LOS ANGELES (CN) – Los Angeles is taking legal action against eight defendants after a multi-agency investigation found that thousands of misbranded and counterfeit medications were sold to the public.
Flanked by a table covered with dozens of counterfeit versions of medications such as Viagra and Diprospan, City Attorney Mike Feuer said at a news conference Wednesday that three lawsuits filed last week in Los Angeles County Superior Court are meant to protect the public from the health risks associated with consuming fake medications purchased from unlicensed vendors.
Counterfeit drugs may contain dangerous, perhaps fatal levels of substances such as arsenic or lead, Feuer said.
The fake medications may also contain too much or too little of the active ingredients in medication that patients purchase to alleviate pain and other ailments.
“The sellers of these pharmaceuticals are not interested in patients,” Feuer said. “They are only interested in profit at the expense of patients.”
The lawsuits stem from an investigation by the Los Angeles Police Department, FBI and Health Authority Law Enforcement Task Force.
Feuer said it was “one of the largest investigations into illegal sales ever” in the United States.
The investigation found that counterfeit medications are arriving in the U.S. primarily from Mexico and El Salvador, according to Feuer, and an estimated over 440,000 illegal doses of counterfeit drugs are currently on the illegal market in Los Angeles.
Last week’s lawsuits come nearly a year after Los Angeles filed a complaint against Dulcería El Venado, a storefront selling candy and piñatas, for allegedly selling counterfeit pharmaceuticals, including the injectable anti-inflammatory drug Diprospan and narcotics that are illegal without a prescription.
Feuer’s office has also filed a 165-page federal lawsuit last week against nine pharmaceutical companies over the opioid crisis.
According to that complaint, the drug companies intentionally misled doctors and patients about the appropriate uses, risks,and safety of opioid drugs and downplayed the high risk of addiction.
Top executives of the nation’s leading drug distributors testified under oath before Congress on Tuesday that their companies didn’t contribute to the deadly opioid epidemic.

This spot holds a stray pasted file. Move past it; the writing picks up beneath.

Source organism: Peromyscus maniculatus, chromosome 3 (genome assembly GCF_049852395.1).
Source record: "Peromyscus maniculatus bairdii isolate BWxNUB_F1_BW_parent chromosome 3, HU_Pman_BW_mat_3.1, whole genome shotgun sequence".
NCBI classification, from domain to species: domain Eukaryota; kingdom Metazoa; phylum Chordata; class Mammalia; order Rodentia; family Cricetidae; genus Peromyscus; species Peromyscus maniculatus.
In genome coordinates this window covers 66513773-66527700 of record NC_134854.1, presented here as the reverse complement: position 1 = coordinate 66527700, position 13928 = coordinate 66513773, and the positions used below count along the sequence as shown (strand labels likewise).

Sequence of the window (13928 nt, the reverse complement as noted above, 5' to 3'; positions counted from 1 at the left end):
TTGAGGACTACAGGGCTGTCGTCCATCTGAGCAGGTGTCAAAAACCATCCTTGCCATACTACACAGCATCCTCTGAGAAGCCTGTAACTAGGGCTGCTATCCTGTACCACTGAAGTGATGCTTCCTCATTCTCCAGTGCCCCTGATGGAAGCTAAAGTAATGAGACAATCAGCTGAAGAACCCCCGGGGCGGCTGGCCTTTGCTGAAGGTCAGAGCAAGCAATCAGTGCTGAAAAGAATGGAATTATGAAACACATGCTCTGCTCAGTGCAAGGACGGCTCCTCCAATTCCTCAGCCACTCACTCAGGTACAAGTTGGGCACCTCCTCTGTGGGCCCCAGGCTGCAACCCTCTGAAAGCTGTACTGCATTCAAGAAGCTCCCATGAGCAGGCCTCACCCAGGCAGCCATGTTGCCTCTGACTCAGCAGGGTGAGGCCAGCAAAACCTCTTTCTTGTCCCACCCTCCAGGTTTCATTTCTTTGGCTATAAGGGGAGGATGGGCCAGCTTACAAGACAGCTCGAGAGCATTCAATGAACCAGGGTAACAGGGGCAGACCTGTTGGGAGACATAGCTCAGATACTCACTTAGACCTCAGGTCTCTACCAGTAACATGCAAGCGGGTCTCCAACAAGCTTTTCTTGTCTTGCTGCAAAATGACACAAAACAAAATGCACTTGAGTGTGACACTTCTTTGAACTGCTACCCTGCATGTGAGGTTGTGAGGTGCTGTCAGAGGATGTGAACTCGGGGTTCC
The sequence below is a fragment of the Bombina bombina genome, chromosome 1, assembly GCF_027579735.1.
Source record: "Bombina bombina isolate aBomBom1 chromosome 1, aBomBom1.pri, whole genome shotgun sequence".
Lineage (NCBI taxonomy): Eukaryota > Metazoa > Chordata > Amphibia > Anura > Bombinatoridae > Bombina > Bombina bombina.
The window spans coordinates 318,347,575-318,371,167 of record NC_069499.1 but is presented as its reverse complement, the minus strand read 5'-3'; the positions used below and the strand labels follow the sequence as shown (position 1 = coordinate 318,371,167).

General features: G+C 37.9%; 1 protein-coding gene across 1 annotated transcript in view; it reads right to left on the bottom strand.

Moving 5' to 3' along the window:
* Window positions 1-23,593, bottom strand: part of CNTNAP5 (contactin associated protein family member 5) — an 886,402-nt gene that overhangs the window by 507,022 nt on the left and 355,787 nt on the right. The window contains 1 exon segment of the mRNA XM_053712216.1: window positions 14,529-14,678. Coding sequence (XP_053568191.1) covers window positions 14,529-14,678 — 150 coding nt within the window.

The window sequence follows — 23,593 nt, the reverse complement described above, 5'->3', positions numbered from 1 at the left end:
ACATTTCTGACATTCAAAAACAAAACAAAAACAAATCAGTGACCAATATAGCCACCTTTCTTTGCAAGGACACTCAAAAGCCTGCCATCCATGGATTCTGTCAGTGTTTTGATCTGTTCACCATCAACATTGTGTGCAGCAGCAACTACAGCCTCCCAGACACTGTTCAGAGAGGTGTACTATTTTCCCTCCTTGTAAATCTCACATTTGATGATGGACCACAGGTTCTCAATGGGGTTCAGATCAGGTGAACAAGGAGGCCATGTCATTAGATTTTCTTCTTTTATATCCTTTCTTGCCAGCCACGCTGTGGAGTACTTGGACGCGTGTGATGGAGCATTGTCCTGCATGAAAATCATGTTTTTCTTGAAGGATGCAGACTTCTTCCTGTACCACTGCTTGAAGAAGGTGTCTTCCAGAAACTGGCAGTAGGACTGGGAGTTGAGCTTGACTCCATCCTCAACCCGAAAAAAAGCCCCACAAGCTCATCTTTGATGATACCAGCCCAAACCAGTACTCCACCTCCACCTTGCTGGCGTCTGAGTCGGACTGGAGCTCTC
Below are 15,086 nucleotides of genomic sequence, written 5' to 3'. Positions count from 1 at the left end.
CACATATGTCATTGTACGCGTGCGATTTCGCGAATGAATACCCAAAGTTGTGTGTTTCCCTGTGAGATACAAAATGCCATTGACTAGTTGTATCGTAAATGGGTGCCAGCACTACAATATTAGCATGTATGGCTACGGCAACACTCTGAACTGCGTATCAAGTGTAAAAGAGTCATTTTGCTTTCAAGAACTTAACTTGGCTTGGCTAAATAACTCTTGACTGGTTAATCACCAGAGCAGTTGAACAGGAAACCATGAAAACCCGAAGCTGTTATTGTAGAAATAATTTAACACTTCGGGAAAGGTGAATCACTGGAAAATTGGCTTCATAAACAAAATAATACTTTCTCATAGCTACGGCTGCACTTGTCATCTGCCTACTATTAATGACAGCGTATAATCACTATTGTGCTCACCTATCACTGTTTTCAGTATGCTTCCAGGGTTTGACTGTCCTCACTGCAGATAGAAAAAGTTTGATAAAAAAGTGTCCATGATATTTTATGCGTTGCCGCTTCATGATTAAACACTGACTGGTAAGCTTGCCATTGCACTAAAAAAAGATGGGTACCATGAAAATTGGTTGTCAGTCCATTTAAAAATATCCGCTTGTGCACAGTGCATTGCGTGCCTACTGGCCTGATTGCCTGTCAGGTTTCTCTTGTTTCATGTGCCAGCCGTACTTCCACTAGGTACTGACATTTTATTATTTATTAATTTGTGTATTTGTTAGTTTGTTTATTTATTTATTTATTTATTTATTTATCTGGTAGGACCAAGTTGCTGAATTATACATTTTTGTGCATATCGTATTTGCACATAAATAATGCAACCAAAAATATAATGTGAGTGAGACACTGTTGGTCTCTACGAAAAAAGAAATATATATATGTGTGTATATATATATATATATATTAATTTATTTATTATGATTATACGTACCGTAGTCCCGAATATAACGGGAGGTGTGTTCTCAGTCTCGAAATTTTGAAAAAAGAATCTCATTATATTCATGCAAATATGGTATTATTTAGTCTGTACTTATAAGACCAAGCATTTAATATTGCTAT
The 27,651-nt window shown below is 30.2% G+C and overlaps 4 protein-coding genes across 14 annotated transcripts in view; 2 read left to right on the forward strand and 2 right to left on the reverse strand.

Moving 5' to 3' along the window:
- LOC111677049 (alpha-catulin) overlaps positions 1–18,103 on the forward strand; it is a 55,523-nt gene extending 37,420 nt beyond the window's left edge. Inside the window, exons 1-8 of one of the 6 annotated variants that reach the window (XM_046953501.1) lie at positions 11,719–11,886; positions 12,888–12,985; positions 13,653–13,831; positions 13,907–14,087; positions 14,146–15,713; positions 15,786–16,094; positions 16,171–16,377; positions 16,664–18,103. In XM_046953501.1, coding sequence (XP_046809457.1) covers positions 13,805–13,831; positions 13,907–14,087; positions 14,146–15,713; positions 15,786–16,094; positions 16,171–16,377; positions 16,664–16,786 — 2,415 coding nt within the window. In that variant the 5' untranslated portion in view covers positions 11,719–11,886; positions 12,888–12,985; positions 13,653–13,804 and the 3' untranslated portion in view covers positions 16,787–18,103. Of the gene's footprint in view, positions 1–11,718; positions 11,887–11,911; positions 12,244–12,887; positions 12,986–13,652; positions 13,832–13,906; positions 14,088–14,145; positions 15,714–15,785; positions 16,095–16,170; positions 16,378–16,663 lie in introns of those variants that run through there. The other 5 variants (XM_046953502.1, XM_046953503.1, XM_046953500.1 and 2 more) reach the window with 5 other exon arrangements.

Fake medicines are a widespread global public health threat, according to the World Health Organization, which reported last November that one in 10 medical products in low and middle-income countries is counterfeit or below standards.
“Falsified medicines either fail to treat or poison patients, prolonging or worsening illnesses that can lead to disability or loss of life,” the report said.
Counterfeit medications can also undermine trust in health care systems and health care professionals, the WHO said.
On Wednesday, Feuer urged the public not to purchase medication over the internet or be lured by private, unlicensed vendors who sell at lower prices.
“Don’t buy meds or get an injection if there isn’t a licensed pharmacist involved,” Feuer said. “Don’t be fooled.”
Investigators say they found over 75,000 doses of illegal, misbranded and counterfeit pharmaceuticals in the home of Catalina Campos Melchor and Jose Antonio Vasquez de la Luz, who are named as defendants in a complaint filed May 2.
Melchor and Vasquez allegedly sold fake prescription medications through their online business Magic Blue LLC, another defendant.
Beginning in 2010, defendants Flavia Maria Rodriguez and Salvador Enrique Velasco Sanchez traveled repeatedly to El Salvador to purchase misbranded, illegal medications in order to sell them in Los Angeles, according to another lawsuit dated May 3.
Rodriguez and Sanchez, husband and wife, stored the counterfeit drugs in their home and distributed them to customers in Houston, San Francisco, Atlanta, Reno and Bakersfield, the lawsuit states.
According to another May 3 lawsuit, defendants Cesar Estuardo Acosta, Hugo Gonzalez Nava, and Iris Anabella Gonzales sold counterfeit medications out of their storefronts Tienda Quetzal Nava and Variedades Queztal Nava since at least 2015.
In some instances, employees at both storefronts offered to inject customers with counterfeit medications for a small fee, according to the complaint.
Feuer said future criminal prosecutions will target those who prey on the public. He declined to offer a timetable for such action.
“If you’re engaged in these illegal sales, this team will be knocking on your door next,” he said.